Thanks for you compliments, and I share your enthusiasm for Google. I am still amazed at how quickly Google was able to displace all other search engines to become everyone's favorite.
Let me make a few comments about JSR 201. I started work on this article and the jEnum translator before JSR 201 came into existence. Thanks to John Zukowski, I became aware of JSR 201 as I was near completion of the article. At one point I modified the jEnum translator so that the Java file it created looked reasonably close to the one described in JSR 201, but I changed things back since I liked my original design much better. While I support the idea of adding enums to Java, in general I do not support major language changes, and it looks like Java 1.5 will contain many changes. I am fully against most of them, especially generics.
For Java, I believe that the addition of generics does not solve a problem. The concept of generics is a siren's song that needlessly complicates the syntax and semantics of the language and its library without adding much value. I understand that it moves some run-time checks into compile-time checks, and in general that is a good thing, but the benefits in this particular case do not make up for the drawbacks. Several topics in the "Generics" forum of the Java Developer Connection highlight issues and user frustrations with their addition.
In my professional career, I have moved from Ada to C++ to Java (ignoring other languages before Ada), and I found the simplicity and elegance of Java to be a welcome relief. Learning and teaching the Java language is straightforward. Additional work is required to master the extensive library and related technologies (JDBC, servlets, etc.), but that is exactly where the effort belongs. No other language has such comprehensive support in a standardized way.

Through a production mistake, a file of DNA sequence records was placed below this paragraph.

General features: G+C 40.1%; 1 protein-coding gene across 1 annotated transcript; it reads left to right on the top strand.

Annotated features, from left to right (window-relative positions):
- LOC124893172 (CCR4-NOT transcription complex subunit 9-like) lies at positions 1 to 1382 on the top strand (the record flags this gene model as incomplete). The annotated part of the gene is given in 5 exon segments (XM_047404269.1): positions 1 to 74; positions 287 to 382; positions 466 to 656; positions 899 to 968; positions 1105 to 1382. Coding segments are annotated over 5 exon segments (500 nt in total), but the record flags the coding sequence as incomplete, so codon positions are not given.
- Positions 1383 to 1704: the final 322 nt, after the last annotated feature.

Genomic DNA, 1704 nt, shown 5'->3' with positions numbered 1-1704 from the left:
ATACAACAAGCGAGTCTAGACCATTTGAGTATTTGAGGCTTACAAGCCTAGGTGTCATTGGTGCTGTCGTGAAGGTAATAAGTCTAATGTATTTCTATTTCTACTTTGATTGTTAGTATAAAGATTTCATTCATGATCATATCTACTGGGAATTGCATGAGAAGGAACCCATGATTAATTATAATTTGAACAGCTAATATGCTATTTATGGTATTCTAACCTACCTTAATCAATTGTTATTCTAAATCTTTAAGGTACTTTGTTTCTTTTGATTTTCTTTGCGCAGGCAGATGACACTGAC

Now back to enums. Using enums as described in JSR 201 is relatively straightforward, but they are constructed by the compiler using generics. Current implementation decisions relative to the addition of generics imply that one will need a JRE version 1.5 runtime in order to run code with generics. (Note that this was not the original understanding of many of those who voted in favor of their addition.) These decisions are subject to change before 1.5 is released, but if they are not changed, this means that you can't use code with generics with any project unless it is fully upgraded to version 1.5, and you can't use them as part of an applet for many years, until most of your Internet users have upgraded to 1.5 or later. The Java code produced by the jEnum translator should be compatible with version 1.2 and all subsequent versions, so it is safe to use it for most current Java projects. And, of course, the jEnum translator is available now, so you don't have to wait for the release of 1.5.